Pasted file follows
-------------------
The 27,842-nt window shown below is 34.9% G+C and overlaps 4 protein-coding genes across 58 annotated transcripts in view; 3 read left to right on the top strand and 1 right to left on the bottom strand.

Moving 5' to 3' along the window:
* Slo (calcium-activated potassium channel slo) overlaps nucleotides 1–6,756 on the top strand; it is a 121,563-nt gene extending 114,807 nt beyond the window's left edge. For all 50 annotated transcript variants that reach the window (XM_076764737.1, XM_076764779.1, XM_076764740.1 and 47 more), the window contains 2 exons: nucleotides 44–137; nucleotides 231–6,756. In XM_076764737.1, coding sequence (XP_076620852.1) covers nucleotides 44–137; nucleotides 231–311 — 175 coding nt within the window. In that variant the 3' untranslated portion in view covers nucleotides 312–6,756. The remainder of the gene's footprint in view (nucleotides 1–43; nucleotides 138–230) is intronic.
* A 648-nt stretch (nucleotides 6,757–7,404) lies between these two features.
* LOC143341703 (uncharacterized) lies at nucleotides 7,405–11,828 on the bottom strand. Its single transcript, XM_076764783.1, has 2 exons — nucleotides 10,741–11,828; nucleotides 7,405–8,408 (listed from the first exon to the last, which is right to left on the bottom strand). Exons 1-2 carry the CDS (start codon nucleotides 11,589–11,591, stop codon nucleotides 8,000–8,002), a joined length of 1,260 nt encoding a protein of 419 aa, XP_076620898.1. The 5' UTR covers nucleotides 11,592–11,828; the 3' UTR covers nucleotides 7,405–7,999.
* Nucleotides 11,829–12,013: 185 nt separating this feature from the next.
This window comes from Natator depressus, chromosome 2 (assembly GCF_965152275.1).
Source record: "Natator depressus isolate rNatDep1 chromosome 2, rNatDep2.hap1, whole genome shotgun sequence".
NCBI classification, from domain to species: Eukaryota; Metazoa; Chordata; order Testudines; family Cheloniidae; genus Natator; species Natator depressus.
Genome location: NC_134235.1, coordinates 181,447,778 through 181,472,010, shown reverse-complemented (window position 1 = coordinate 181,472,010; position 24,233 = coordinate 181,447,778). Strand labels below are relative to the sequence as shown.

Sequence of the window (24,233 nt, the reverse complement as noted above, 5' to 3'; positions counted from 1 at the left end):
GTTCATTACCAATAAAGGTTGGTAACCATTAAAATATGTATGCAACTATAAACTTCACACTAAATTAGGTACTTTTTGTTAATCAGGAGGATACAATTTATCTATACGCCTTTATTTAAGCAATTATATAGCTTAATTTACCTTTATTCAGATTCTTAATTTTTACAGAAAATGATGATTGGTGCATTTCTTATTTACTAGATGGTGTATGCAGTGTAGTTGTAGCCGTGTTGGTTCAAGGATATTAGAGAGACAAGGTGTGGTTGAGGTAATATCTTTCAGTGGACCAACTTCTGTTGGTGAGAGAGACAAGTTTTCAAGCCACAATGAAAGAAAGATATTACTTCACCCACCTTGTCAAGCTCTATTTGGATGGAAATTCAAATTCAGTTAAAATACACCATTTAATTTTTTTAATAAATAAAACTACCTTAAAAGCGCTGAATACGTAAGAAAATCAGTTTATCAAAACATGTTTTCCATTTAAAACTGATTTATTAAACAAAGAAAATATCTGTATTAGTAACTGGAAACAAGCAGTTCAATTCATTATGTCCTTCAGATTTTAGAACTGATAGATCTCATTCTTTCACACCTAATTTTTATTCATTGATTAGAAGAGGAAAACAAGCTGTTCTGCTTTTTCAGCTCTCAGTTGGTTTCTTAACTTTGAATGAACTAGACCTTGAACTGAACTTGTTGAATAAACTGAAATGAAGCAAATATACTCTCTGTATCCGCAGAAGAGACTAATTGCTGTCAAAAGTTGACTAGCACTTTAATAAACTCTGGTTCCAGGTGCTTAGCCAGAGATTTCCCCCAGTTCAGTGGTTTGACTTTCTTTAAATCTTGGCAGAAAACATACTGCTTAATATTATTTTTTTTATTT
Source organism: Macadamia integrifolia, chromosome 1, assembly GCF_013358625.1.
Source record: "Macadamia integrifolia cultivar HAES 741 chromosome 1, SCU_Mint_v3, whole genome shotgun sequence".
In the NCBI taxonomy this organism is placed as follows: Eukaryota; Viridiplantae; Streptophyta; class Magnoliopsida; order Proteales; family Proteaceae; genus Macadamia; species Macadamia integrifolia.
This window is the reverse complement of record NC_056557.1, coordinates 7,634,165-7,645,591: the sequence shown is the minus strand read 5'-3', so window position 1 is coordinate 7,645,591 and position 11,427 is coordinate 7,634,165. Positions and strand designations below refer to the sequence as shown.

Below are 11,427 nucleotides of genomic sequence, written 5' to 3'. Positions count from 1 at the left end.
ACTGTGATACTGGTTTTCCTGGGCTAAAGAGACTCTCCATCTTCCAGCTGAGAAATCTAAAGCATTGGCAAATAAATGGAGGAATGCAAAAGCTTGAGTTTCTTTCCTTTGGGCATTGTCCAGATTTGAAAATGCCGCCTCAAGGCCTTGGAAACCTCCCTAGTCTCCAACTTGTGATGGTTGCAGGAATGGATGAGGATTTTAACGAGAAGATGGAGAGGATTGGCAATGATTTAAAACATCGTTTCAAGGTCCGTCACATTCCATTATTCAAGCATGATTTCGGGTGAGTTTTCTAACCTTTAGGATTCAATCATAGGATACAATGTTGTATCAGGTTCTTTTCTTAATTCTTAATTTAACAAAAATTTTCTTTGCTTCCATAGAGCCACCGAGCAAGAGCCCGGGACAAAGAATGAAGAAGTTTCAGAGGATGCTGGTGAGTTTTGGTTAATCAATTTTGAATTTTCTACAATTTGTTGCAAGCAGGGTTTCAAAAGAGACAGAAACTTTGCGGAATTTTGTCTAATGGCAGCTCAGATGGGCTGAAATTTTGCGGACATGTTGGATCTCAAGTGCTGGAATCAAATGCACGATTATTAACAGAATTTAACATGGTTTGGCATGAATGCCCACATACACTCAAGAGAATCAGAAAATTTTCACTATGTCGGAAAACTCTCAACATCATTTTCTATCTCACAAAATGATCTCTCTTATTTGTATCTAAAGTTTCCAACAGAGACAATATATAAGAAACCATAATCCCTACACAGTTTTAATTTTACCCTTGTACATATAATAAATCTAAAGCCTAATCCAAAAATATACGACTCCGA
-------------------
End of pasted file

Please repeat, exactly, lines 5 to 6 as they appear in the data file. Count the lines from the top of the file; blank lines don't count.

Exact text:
* LOC143341703 (uncharacterized) lies at nucleotides 7,405–11,828 on the bottom strand. Its single transcript, XM_076764783.1, has 2 exons — nucleotides 10,741–11,828; nucleotides 7,405–8,408 (listed from the first exon to the last, which is right to left on the bottom strand). Exons 1-2 carry the CDS (start codon nucleotides 11,589–11,591, stop codon nucleotides 8,000–8,002), a joined length of 1,260 nt encoding a protein of 419 aa, XP_076620898.1. The 5' UTR covers nucleotides 11,592–11,828; the 3' UTR covers nucleotides 7,405–7,999.
* Nucleotides 11,829–12,013: 185 nt separating this feature from the next.